Oxalates and Autism
“Our Autism Oxalate Project also was pleased to find improvements occuring in gross and fine motor skills, in speech and in growth, in stimming, and in many other areas commonly seen in autism.”
—Susan Owens, Autism Oxalate Project Leader
What are oxalates?
Oxalates are found in most plant foods in varying amounts. Foods like rhubarb, spinach, and sweet potatoes are very high in oxalates. And in most people oxalates pass through the body and/or they get broken down by their gut microbes and no harm is done. But in some people oxalates build up and cause kidney stones, and in others they build up and cause ASD symptoms including:
speech and motor skill delays
trouble with linguistic expression
lack of social awareness
pain, especially to do with urination
problems with cognition
fatigue and low energy
and many more…
Oxalates get into the body through tiny cracks in the the lining of the intestines (aka leaky gut) and bind to all kinds of tissues causing a lot of damage, which is how they end up producing such a wide range of symptoms.
Oxalates Mess With:
Oxalates interfere with sulfur chemistry which means that kids with oxalate issues can have problem creating enzymes, proteins, and tissues — pretty basic necessities here!
Sulfur chemistry is also responsible for the production of bile to digest fats, for detoxification, and for cellular respiration. So disturbances in all of these processes can occur when there is an oxalate issue. And the research shows that 73-92% of ASD kids have messed up sulfur chemistry (Julie Matthews, Nourishing Hope for Autism).
How much of that is due to oxalate issues isn't known. But just as oxalate can mess up sulphur chemistry, it can work the other way too: messed up sulphur chemistry can lead to oxalate issues.
Oxalate is a mitochondrial toxin. This is important because mitochondria are a little part of a cell and their main job is to produce ATP which is the energy that all of our cells use to do things. Oxalate interferes in the functioning of the mitochondria by inhibiting mitochandrian enzymes which makes it harder for them to produce energy.
When your cells don’t make enough energy, it's hard to function. This leads to kids who are tired, even fatigued, and easily worn out!
Heavy Metals and Antioxident Production:
Oxalates are a double whammy for heavy metal toxicity. First, oxalates like to join up with heavy metals like mercury and lead and then move out of the blood stream and into the body tissues, effectively trapping these toxins in the body.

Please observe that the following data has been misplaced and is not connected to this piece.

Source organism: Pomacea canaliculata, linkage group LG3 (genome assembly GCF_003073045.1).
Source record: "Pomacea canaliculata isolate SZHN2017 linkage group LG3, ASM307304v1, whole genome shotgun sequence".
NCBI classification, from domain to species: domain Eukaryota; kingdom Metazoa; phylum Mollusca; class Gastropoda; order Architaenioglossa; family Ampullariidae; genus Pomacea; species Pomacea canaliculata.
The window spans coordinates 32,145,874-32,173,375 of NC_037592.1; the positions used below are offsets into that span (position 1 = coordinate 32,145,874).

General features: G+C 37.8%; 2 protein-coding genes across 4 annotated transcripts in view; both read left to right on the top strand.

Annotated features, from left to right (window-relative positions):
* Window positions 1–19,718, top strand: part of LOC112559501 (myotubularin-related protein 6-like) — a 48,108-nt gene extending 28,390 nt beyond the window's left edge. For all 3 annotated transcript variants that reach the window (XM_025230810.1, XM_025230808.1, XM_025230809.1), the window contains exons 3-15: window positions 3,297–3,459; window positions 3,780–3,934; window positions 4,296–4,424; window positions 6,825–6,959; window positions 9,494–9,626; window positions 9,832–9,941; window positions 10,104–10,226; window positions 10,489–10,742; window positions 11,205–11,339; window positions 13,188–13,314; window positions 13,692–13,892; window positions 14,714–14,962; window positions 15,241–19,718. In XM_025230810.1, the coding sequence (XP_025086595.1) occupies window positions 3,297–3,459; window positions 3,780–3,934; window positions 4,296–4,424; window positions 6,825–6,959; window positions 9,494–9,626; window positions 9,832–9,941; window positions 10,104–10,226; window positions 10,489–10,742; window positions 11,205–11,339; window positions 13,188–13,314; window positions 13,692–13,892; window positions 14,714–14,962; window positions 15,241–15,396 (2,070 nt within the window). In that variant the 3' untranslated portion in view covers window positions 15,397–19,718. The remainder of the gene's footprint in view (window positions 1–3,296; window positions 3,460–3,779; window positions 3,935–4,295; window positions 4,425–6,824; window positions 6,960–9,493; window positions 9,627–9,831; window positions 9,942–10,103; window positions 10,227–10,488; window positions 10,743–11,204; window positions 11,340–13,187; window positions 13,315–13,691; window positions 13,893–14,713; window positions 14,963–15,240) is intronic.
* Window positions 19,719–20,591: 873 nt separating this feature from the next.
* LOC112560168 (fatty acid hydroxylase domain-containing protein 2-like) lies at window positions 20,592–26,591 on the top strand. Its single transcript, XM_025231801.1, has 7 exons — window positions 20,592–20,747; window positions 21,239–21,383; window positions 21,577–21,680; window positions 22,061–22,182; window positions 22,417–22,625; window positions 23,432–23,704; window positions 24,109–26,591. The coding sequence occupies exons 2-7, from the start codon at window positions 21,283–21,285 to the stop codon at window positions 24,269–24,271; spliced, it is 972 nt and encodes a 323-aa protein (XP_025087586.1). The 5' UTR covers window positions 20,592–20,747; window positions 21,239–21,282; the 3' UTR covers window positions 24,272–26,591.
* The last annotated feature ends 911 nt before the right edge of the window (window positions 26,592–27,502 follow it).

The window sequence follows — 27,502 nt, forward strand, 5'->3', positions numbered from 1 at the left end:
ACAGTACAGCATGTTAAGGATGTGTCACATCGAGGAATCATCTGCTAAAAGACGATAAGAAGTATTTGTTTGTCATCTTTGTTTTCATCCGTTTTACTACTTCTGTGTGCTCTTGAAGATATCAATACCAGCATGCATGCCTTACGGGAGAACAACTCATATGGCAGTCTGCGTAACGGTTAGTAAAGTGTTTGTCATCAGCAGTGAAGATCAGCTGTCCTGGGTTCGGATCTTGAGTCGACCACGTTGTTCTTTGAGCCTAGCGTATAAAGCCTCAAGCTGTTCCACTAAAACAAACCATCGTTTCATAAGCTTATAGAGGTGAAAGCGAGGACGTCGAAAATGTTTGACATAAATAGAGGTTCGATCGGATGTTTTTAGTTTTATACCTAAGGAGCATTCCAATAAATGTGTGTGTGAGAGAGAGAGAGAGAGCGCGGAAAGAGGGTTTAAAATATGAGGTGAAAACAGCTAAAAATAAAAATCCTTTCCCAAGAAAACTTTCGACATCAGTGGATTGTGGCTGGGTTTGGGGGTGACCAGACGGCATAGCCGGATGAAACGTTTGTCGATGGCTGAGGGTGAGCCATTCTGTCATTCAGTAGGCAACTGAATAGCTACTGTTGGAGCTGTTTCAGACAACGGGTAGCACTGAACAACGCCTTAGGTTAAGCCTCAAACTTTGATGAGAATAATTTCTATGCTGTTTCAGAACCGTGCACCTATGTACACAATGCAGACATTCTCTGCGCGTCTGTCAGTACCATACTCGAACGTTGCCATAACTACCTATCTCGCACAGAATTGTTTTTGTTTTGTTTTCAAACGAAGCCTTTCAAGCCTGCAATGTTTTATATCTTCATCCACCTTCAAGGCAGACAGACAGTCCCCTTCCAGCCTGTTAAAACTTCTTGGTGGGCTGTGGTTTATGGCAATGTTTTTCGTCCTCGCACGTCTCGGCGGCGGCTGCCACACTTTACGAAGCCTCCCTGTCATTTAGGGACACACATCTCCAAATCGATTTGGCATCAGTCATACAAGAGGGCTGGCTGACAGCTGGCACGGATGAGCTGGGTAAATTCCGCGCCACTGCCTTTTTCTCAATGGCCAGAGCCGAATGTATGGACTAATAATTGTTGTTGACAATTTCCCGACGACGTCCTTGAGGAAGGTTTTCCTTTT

Second, oxalate also lowers glutathione production which is essential for detoxifying heavy metals. Without adequate glutathione, heavy metals can build up and cause further neurological problems.
Glutathione is the master antioxident and when it's low the body can't make other antioxidents which means there aren't enough antioxidents to fight off free radicals. These free radicals then damage cells all over the body (aka oxidative damage).
How do you get rid of Oxalates?
Gradually switching to a low oxalate diet (download The Guide for more detailed info) brings down the level of oxalates in the body which often decreases ASD symptoms.
It’s important to switch to a low oxalate diet gradually, because the body starts to dump the stored oxalate. Cutting oxalates down too low too fast can cause a flood of oxalates in the body which it can’t handle and symptoms can flare badly (and in very rare cases it can be deadly).
Once the oxalate level is low enough the body starts to release the oxalate stored in the tissues which typically increases the ASD symptoms temporarily. But this "dumping" is, in reality, a good sign because it means oxalates are leaving the body so they won’t be doing any more damage.
When you reduce oxalate in the diet you may have a "honeymoon period" where symptoms improve dramatically, which is then followed by a period of "dumping" (as explained above) which brings symptoms back. However, most families find that after a dump they notice even more gains than during the "honeymooon.”
Often supplements are needed too. When vitamin B6 is too low (and it often is in ASD) the body actually makes oxalate! So supplementing with B6 helps to curb this endogenous (from within the body) production. Biotin (B7) and Thiamine (B1) are also helpful in getting the body to release stored oxalates. Adequate calcium and magnesium intake are important too because oxalate will bind to these minerals, when present, instead of body issues.